What secret messages and information could have been written thousands of years ago on scraps of ancient Egyptian papyrus?
Hieroglyphics found on the walls of the tombs of the Pharaohs show how the rich and powerful wanted to be portrayed, but texts written on mummy papyrus may tell a completely different story.
Light of different frequencies can bring out writing that is obscured by the paste and plaster that holds mummy cases together. Credit: BBC
Scientists can now unravel some more secrets of ancient Egypt with help of a new scan technique that allows researchers to discovered what is written on the papyrus that mummy cases are made from. They are made from scraps of papyrus which were used by ancient Egyptians for shopping lists or tax returns.
Writing on these more than 2,000-year-old scraps of papyrus is often obscured by the paste and plaster that holds the mummy cases together.
By scanning mummy papyrus with different kinds of light which makes the inks glow, it’s possible to detect what is written underneath. This kind of technology gives Egyptologists access to the real story of Ancient Egypt, according to Prof Adam Gibson of University College London, who led the project.
Secret writing on papyrus can give us valuable information about life in ancient Egypt. Credit: Natgeo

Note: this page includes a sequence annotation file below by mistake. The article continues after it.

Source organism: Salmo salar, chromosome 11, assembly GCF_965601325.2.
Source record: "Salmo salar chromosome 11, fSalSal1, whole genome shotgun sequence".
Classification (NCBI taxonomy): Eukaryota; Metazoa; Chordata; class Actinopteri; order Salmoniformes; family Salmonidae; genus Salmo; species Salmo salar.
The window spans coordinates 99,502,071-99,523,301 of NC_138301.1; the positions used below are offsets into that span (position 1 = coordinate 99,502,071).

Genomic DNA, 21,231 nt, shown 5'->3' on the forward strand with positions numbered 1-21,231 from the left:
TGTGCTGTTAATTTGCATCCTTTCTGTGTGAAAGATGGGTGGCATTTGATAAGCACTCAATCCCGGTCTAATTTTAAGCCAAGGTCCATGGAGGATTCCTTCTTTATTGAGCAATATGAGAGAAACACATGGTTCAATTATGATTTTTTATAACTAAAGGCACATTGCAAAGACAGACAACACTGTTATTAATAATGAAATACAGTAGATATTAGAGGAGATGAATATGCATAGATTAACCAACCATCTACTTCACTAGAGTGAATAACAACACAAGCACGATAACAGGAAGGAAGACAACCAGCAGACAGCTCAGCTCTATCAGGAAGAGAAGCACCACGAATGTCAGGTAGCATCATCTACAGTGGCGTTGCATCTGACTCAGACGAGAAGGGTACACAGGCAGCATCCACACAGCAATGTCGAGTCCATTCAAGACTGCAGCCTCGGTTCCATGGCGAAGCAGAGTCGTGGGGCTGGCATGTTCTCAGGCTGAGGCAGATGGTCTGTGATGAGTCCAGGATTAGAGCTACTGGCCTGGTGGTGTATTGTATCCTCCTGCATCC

“Because the waste papyrus was used to make prestige objects, they have been preserved for 2,000 years,” he said.
“And so these masks constitute one of the best libraries we have of waste papyrus that would otherwise have been thrown away so it includes information about these individual people about their everyday lives.”
The scan technique has already delivered some interesting results. It was tested on a mummy case kept at a museum at Chiddingstone castle in Kent. The scan revealed a name – “Irethorru” – a common name in Egypt, the David or Stephen of its time, which meant: “the eye of Horus is against my enemies”.
This technology is very valuable because it saves ancient objects from being destroyed, which was the only way to find out what was written on them. Destroying ancient artifacts feels wrong, but on the other hand scientists would also like learn more about the past.
Thanks to this scanning technique historians can read what is on the papyrus without damaging it. According to Dr Kathryn Piquette, of University College London, Egyptologists such as her now have the best of both worlds.
“I’m really horrified when we see these precious objects being destroyed to get to the text. It’s a crime. They are finite resources and we now have a technology to both preserve those beautiful objects and also look inside them to understand the way Egyptians lived through their documentary evidence – and the things they wrote down and the things that were important to them.”